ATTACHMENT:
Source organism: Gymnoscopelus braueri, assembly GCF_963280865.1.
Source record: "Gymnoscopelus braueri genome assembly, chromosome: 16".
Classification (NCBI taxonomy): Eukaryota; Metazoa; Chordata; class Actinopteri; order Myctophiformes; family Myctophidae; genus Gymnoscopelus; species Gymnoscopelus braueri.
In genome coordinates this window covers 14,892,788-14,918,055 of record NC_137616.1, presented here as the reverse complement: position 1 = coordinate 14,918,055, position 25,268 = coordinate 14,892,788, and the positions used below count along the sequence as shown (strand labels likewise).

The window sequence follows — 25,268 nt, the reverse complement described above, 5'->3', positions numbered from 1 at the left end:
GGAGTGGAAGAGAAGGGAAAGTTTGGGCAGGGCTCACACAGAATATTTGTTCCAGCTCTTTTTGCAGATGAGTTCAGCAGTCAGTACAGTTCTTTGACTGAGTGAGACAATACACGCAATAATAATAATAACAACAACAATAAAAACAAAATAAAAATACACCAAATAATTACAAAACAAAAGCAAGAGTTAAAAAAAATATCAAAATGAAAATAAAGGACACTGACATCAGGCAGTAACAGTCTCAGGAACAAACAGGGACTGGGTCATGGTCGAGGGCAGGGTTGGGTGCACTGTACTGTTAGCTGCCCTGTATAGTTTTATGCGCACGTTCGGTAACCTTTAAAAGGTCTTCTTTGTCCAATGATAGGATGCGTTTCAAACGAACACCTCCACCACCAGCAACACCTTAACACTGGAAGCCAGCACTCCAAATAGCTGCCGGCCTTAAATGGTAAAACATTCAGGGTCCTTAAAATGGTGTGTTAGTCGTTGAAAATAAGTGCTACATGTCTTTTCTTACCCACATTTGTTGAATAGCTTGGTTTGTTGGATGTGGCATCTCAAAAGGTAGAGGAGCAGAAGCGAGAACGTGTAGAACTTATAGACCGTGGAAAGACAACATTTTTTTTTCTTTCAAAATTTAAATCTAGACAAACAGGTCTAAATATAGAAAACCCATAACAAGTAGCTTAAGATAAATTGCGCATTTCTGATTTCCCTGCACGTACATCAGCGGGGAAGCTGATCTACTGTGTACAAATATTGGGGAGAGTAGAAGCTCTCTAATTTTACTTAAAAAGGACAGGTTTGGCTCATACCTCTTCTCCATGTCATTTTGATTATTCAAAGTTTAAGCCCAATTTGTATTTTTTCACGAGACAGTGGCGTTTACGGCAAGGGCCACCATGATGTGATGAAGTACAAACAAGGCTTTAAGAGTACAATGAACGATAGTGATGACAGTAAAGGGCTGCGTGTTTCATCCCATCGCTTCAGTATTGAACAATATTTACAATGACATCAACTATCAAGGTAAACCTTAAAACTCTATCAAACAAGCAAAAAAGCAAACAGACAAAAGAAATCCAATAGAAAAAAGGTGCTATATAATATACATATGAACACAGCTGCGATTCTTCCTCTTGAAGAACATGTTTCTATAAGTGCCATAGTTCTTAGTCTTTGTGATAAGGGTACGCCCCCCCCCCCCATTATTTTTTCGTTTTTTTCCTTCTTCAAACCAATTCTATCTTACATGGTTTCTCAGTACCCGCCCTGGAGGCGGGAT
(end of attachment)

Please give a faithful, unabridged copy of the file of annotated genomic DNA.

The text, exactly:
Source organism: Gymnoscopelus braueri, assembly GCF_963280865.1.
Source record: "Gymnoscopelus braueri genome assembly, chromosome: 16".
Classification (NCBI taxonomy): Eukaryota; Metazoa; Chordata; class Actinopteri; order Myctophiformes; family Myctophidae; genus Gymnoscopelus; species Gymnoscopelus braueri.
In genome coordinates this window covers 14,892,788-14,918,055 of record NC_137616.1, presented here as the reverse complement: position 1 = coordinate 14,918,055, position 25,268 = coordinate 14,892,788, and the positions used below count along the sequence as shown (strand labels likewise).

The window sequence follows — 25,268 nt, the reverse complement described above, 5'->3', positions numbered from 1 at the left end:
GGAGTGGAAGAGAAGGGAAAGTTTGGGCAGGGCTCACACAGAATATTTGTTCCAGCTCTTTTTGCAGATGAGTTCAGCAGTCAGTACAGTTCTTTGACTGAGTGAGACAATACACGCAATAATAATAATAACAACAACAATAAAAACAAAATAAAAATACACCAAATAATTACAAAACAAAAGCAAGAGTTAAAAAAAATATCAAAATGAAAATAAAGGACACTGACATCAGGCAGTAACAGTCTCAGGAACAAACAGGGACTGGGTCATGGTCGAGGGCAGGGTTGGGTGCACTGTACTGTTAGCTGCCCTGTATAGTTTTATGCGCACGTTCGGTAACCTTTAAAAGGTCTTCTTTGTCCAATGATAGGATGCGTTTCAAACGAACACCTCCACCACCAGCAACACCTTAACACTGGAAGCCAGCACTCCAAATAGCTGCCGGCCTTAAATGGTAAAACATTCAGGGTCCTTAAAATGGTGTGTTAGTCGTTGAAAATAAGTGCTACATGTCTTTTCTTACCCACATTTGTTGAATAGCTTGGTTTGTTGGATGTGGCATCTCAAAAGGTAGAGGAGCAGAAGCGAGAACGTGTAGAACTTATAGACCGTGGAAAGACAACATTTTTTTTTCTTTCAAAATTTAAATCTAGACAAACAGGTCTAAATATAGAAAACCCATAACAAGTAGCTTAAGATAAATTGCGCATTTCTGATTTCCCTGCACGTACATCAGCGGGGAAGCTGATCTACTGTGTACAAATATTGGGGAGAGTAGAAGCTCTCTAATTTTACTTAAAAAGGACAGGTTTGGCTCATACCTCTTCTCCATGTCATTTTGATTATTCAAAGTTTAAGCCCAATTTGTATTTTTTCACGAGACAGTGGCGTTTACGGCAAGGGCCACCATGATGTGATGAAGTACAAACAAGGCTTTAAGAGTACAATGAACGATAGTGATGACAGTAAAGGGCTGCGTGTTTCATCCCATCGCTTCAGTATTGAACAATATTTACAATGACATCAACTATCAAGGTAAACCTTAAAACTCTATCAAACAAGCAAAAAAGCAAACAGACAAAAGAAATCCAATAGAAAAAAGGTGCTATATAATATACATATGAACACAGCTGCGATTCTTCCTCTTGAAGAACATGTTTCTATAAGTGCCATAGTTCTTAGTCTTTGTGATAAGGGTACGCCCCCCCCCCCCATTATTTTTTCGTTTTTTTCCTTCTTCAAACCAATTCTATCTTACATGGTTTCTCAGTACCCGCCCTGGAGGCGGGAT